Even with his young Kentucky Wildcats taking on the nation's seventh-ranked team, Stoops won't change that approach. But that's not to say Stoops can't see positives and growth in his developing program in a defeat to Louisville on Saturday.
"I was proud of our guys' effort," Stoops said. "I felt like we fought, played tough at times, had our opportunities. Disappointed that we didn't make the plays when we needed to."
Following a 27-13 loss to U of L (3-0), Stoops and the Wildcats (1-2) were left ruing missed opportunities in those kinds of situations.
Many predicted that in order for the Wildcats to compete with the high-powered Cardinals, Neal Brown's Air Raid offense would need to light up the scoreboard in Commonwealth Stadium. Instead, the UK defense kept the Cats in the game, particularly in the first half.
Relying much more heavily on looks featuring three down linemen, the Cats didn't allow a first down until U of L's fifth drive. They pressured Heisman Trophy contender Teddy Bridgewater, making the normally unflappable star quarterback uncomfortable by frequently mixing it up. The Cardinals' only points before late in the second quarter came on a field goal following a Jalen Whitlow fumble.
"I was proud of the stops," Stoops said. "I felt like we had a good plan. I felt like our guys were starting to play more aggressive, make them earn their yards. Had a few wrinkles here and there."
With the defense playing at a high level, the offense had an opportunity to give the Cats an early edge with a loud crowd of 65,445 behind them. The Cardinal defense, however, was stout, stymieing UK's two-quarterback attack. Not helping the cause was a serious case of the drops on the part of Wildcat receivers.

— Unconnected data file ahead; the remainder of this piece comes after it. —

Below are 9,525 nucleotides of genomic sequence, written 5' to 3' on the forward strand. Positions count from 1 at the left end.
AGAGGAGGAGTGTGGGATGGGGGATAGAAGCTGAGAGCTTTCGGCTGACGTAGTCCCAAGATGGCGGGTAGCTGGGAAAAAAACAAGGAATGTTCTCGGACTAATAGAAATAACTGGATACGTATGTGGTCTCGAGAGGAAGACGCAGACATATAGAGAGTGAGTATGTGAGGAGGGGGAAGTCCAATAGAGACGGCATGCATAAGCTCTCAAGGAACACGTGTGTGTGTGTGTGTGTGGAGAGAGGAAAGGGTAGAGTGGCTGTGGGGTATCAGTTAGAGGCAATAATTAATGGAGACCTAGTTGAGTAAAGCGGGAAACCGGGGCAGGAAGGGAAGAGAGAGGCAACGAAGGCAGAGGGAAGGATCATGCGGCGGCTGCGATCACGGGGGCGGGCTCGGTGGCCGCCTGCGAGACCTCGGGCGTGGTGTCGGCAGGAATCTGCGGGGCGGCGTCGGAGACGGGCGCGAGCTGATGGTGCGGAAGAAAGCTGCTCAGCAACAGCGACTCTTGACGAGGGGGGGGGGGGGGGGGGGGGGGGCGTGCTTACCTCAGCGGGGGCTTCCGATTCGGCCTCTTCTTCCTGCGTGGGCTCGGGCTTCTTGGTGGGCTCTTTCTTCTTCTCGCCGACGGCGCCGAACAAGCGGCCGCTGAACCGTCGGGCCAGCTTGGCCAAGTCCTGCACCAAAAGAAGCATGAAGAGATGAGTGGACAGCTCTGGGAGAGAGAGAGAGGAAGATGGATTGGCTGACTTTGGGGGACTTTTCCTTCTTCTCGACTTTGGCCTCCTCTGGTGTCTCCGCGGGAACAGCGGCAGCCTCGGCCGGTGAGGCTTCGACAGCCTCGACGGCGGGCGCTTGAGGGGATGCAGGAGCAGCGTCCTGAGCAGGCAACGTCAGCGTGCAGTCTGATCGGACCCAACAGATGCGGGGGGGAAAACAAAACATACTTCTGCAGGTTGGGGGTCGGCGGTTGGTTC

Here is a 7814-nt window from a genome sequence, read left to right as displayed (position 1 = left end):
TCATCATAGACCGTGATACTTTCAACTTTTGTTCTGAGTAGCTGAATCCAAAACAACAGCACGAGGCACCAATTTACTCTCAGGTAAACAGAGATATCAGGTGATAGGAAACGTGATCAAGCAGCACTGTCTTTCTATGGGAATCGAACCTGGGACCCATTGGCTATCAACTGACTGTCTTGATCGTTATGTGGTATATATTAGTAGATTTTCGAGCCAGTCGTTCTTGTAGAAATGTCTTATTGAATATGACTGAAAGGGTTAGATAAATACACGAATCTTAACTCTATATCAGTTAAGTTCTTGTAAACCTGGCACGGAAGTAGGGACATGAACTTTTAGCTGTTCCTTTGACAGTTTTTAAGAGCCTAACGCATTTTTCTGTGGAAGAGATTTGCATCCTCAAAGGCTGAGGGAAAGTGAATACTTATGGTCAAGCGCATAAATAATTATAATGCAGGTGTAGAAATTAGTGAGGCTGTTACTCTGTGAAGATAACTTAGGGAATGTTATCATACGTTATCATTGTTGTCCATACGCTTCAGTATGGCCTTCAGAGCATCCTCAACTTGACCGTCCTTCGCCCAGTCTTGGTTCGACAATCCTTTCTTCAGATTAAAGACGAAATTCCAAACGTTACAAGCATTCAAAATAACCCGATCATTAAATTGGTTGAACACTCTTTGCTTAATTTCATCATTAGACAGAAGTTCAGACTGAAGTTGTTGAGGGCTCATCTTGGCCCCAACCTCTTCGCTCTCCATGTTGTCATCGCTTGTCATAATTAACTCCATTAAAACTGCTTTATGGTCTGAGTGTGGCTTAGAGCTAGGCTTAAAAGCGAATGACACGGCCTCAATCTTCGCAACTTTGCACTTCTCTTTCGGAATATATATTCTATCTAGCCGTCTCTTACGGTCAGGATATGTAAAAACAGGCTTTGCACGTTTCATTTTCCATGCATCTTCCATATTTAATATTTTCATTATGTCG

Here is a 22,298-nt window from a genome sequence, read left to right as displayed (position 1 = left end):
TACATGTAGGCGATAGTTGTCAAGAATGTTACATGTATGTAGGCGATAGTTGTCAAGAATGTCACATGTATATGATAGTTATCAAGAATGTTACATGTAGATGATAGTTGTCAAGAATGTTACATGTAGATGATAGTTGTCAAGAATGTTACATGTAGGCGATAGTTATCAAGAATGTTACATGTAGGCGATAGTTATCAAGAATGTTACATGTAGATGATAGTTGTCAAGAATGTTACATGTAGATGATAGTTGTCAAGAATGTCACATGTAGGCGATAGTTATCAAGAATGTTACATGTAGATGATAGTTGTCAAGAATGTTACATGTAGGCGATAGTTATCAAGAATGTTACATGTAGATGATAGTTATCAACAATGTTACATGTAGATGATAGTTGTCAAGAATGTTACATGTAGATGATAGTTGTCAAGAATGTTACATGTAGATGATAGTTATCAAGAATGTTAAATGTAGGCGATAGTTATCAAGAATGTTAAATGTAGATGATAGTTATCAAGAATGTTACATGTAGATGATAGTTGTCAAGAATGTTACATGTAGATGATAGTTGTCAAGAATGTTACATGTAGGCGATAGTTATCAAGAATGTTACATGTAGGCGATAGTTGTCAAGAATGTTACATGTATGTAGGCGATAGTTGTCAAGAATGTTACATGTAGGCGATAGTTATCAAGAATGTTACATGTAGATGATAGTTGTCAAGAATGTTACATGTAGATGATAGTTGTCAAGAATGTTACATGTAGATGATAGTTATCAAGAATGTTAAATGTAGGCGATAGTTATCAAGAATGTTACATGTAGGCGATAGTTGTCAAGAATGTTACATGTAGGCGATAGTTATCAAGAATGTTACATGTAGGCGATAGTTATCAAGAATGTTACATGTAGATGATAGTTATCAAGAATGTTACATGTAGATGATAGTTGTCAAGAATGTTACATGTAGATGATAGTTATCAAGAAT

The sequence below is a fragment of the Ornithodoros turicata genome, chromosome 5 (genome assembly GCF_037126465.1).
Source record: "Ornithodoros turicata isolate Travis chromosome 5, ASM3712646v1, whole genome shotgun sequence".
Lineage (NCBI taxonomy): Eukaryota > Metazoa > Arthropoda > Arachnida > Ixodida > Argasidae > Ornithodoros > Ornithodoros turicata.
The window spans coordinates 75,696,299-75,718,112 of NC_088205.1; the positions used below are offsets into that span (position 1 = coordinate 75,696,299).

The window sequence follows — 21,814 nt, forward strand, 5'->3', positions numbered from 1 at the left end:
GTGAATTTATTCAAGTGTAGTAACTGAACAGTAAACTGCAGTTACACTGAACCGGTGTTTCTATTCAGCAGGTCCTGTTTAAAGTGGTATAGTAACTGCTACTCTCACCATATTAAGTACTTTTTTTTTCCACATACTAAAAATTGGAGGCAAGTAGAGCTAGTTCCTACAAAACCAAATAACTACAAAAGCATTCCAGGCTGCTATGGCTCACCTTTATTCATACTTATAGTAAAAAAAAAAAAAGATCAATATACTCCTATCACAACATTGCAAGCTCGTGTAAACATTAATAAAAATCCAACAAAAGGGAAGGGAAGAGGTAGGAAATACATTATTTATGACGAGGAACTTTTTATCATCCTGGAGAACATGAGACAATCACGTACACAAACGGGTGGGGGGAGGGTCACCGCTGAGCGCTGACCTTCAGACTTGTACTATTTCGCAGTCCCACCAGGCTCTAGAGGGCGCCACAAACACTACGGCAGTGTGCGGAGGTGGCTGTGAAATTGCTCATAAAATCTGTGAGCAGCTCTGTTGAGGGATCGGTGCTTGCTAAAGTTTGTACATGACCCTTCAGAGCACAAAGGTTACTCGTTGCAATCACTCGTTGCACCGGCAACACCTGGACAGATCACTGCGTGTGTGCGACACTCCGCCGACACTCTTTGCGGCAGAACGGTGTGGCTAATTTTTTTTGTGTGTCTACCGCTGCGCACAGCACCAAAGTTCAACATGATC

"Those are drive killers," Stoops said.
Drops were a major issue during spring practice, but not as much of late with the infusion of a talented group of young wide receivers and a lot of work, most notably catching tennis balls following every practice.
"It was just lack of focus," freshman Ryan Timmons said. "We had a good week of practice. Those dropped balls, we make in practice. Like I said, we have to try to be more consistent from practice into the game."
Those drops played a significant role in UK's troubles on third down. The Cats failed to convert a third down in 13 attempts.
"We just didn't make routine plays," offensive coordinator Neal Brown said. "We were poor on third down. No argument there. But where we lost the game was on first down. We had drops, missed opportunities."
Counted among those missed opportunities are UK's turnovers.
All told, UK gave the ball away three times to Louisville - twice on fumbles and once on a Whitlow interception. The aforementioned Whitlow fumble directly led to U of L's first points, while the other two turnovers ended promising UK drives and essentially took points off the board.
In the final minute of the first half, the Cats had driven into the red zone in response to a Louisville touchdown that put the Cardinals up 10-3. But on first and 10 from the U of L 14, Maxwell Smith and Raymond Sanders couldn't execute a hand-off on a run-pass option play.